Sally first appeared in cabaret aged 19 with her best friend, Dean Lotherington. Their first gig at the Australia Hotel, Collins St (which no longer exists!) & was the start of a long standing musical partnership lasting over 20 years.
Sally performed on the cabaret circuit in London for over10 years at many iconic venues such as The Jermyn Street Theatre, The Hen & Chickens (Islington), Centrestage, Pizza on the Park, Simpson's On The Strand & The Piccadilly Hotel.
After returning to Australia in 2004 Sally wrote KIDDING AROUND, followed by THE SALLY BOURNE IDENTITY (musical direction & arrangements by Dean Lotherington). The show, at the Butterfly Club in South Melbourne, was a two season sell out & was performed at The Adelaide Cabaret Festival in 2009. THE SALLY BOURNE IDENTITY was nominated for a Victorian Green Room award (Best Original Songs in Cabaret).
In 2010, Sally co-wrote YUMMY, with the magnificent Susan-ann Walker. The girls were headliners at the 2010 Melbourne Cabaret Festival followed by a season at the Seymour Centre in Sydney. YUMMY was nominated for a Victorian Green Room award (Best Original Songs in Cabaret) in 2013 & they have just performed the latest instalment of their hit shows; SUBTLE at the MCShowroom in Prahran.
For more information on Sally & Susan-ann's cabaret shows please visit their page SUSAN-ANN WALKER & SALLY BOURNE.
WATCH....Jesus is My Boyfriend - written by Sally Bourne
WATCH....Seduction Song - written by Sally Bourne
Adelaide Cabaret Festival
From child star, she was the original Annie, to mother of Alice and Archie, Sally Bourne explores a womans search for her own identity and takes her enthralled audience every agonising and amusing step of the way.
She has a great voice and a warm personality that fills the intimate space, usually the Festival Centre boardroom. Almost everything she sings is her own work, accompanied by her friend from primary school Dean Lotherington at the piano.
You can see why her old friends want to hang around the most talented girl in the playground. From celebrity mummies getting their figures back, to celebrity deaths, she has witty takes on so many aspects of life.
With excellent timing and fine audience rapport, she gives a highly energetic hours entertainment, with anecdotes of performing along side Madonna and Julie Andrews.
She ends with that song from the show that started it all for her, Tomorrow from Annie, sung wistfully. After the Sally Bourne Identity she’s planning the Sally Bourne Supremacy, quipping that Robert Ludlum would be delighted, except of course that he’s dead.
Sitting With the Fat Man
Sitting With The Fat Man, March 6, 2014 ****
Sitting With The Fat Man: The Songs of Randy Newman, by Mark Jones & Sally Bourne
Butterfly Club, Carson Pl, Melbourne, until March 9, 2914
Reviewer: Kate Herbert on March 6, 2014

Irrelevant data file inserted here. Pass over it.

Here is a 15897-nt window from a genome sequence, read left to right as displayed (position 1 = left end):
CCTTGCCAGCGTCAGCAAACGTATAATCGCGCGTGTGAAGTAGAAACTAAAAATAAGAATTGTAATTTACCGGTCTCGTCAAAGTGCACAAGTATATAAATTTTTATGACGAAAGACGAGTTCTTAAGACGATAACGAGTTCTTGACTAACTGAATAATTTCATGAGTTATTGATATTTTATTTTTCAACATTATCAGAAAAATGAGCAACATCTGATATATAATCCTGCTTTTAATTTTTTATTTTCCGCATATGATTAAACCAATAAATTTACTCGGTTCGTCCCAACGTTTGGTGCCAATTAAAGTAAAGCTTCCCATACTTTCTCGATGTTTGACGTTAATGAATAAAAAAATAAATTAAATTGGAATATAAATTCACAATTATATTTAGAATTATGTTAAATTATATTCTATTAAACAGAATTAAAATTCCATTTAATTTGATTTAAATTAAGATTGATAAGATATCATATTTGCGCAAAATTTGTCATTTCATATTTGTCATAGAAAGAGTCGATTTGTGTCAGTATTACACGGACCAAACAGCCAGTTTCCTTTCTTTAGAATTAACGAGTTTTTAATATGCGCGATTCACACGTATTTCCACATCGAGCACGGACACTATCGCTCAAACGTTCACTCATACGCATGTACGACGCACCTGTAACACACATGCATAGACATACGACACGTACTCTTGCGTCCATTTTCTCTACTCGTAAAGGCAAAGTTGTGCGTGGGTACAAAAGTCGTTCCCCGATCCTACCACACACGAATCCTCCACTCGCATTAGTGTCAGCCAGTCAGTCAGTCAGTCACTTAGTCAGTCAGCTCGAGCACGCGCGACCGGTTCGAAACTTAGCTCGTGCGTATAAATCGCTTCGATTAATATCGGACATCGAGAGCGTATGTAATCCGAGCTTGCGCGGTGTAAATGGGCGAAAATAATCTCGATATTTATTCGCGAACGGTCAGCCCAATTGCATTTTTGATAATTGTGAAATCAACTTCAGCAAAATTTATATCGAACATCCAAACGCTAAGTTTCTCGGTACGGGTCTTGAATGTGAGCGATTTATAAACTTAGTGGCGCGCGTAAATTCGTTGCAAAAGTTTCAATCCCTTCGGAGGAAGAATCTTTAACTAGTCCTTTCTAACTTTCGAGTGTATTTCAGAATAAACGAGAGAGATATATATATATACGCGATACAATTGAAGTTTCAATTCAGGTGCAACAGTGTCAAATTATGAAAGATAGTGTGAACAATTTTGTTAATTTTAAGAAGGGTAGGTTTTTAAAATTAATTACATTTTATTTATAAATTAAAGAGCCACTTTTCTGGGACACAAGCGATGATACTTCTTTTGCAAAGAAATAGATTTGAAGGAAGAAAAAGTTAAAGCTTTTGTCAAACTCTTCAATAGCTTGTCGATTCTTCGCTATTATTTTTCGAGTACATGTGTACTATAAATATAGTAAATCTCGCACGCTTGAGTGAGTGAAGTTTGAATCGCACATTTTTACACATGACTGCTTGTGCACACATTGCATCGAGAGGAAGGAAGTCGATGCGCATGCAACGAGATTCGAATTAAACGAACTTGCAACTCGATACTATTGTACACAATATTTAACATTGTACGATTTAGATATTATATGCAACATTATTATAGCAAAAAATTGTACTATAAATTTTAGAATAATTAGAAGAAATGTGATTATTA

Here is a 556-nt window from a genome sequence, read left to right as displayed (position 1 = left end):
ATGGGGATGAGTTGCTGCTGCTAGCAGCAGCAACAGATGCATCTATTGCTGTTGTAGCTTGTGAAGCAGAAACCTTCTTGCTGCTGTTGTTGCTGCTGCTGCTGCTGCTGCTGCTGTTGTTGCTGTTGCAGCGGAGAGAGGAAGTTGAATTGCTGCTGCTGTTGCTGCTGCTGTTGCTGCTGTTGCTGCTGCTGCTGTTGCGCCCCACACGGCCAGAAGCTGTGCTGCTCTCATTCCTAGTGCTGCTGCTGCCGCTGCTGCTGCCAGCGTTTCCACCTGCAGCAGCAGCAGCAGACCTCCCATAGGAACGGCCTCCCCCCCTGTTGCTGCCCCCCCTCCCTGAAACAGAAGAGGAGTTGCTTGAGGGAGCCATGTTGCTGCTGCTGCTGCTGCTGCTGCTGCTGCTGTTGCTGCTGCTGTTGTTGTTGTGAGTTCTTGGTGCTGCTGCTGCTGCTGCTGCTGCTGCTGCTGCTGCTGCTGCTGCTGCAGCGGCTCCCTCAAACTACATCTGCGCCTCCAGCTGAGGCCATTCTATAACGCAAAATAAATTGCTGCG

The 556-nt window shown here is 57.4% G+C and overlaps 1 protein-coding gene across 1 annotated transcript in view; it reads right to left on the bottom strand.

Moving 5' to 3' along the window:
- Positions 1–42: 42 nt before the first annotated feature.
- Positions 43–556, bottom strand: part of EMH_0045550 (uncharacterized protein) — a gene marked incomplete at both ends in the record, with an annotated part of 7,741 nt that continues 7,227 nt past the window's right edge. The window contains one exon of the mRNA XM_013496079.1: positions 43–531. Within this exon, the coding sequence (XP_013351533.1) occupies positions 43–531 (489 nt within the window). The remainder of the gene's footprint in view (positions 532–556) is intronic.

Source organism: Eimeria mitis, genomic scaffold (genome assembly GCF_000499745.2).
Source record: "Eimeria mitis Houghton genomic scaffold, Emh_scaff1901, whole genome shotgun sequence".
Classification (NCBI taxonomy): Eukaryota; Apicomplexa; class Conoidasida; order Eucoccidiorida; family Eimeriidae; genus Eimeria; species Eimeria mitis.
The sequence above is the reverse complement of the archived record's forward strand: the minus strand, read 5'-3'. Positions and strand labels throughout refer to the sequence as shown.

Mark Jones and Sally Bourne deliver a mischievous, witty and elegant tribute that illuminates and celebrates the work of American singer/songwriter, Randy Newman, in this fine cabaret, Sitting With The Fat Man.
Newman, the titular Fat Man, boasts an exceptional career that includes Oscar nominations and awards, tunes for Pixar movies and a rucksack stuffed with political, satirical songs, many of which are featured in this show.
Jones is a consummate performer with a charismatic stage presence, wicked sense of humour, impeccable comic delivery and, of course, outstanding piano playing and a rich voice.
He pairs with Bourne’s bright, tuneful tones and gentle charm to present a cunningly chosen repertoire that ranges from the cheeky, silly song, Pants (“Take my pants off”) and the infamous Short People, to dark ballads and relentlessly sardonic attacks on US politics.
Jones sits at a piano in front of a scarlet, velvet curtain, while Bourne prowls around the small stage and both engage the audience directly in the warm, intimate space of the Butterfly Club.
What is compelling and extraordinary about Newman’s writing is that he creates a complete world within each song, with a narrative and fully formed, credible characters that speak to us through the prism of Newman’s emotional or satirical lyrics.
My favourite, Political Science, also known as Let’s Drop The Big One, is a scathing, acerbic criticism of the US government’s militaristic empire-building and the song even proposes turning Australia into a theme park; the irony was lost on many Americans who’ve had their irony gland removed, evidently.
The Great Nations of Europe turns Newman’s political wrath onto the 16th century invaders who decimated entire cultures, while Sail Away criticises the slave trade that brought Africans to America.
Newman’s themes are sometimes grim, an example being In Germany Before The War, a portentous song from the point of view of a man watching his little, blonde girl – but the horror is that the character is based on a pre-war serial killer.
The song selection includes love ballads such as I’ve Been Wrong Before, When I’m Gone and Real Emotional Girl, while the final medley includes a cute version of You Can Leave Your Hat One, the raunchy number made famous by Tom Jones.
If you love Randy Newman or just crave a terrific cabaret, you’ll relish this delicious evening of superbly performed songs, and I hope Jones and Bourne get a longer season.
By Kate Herbert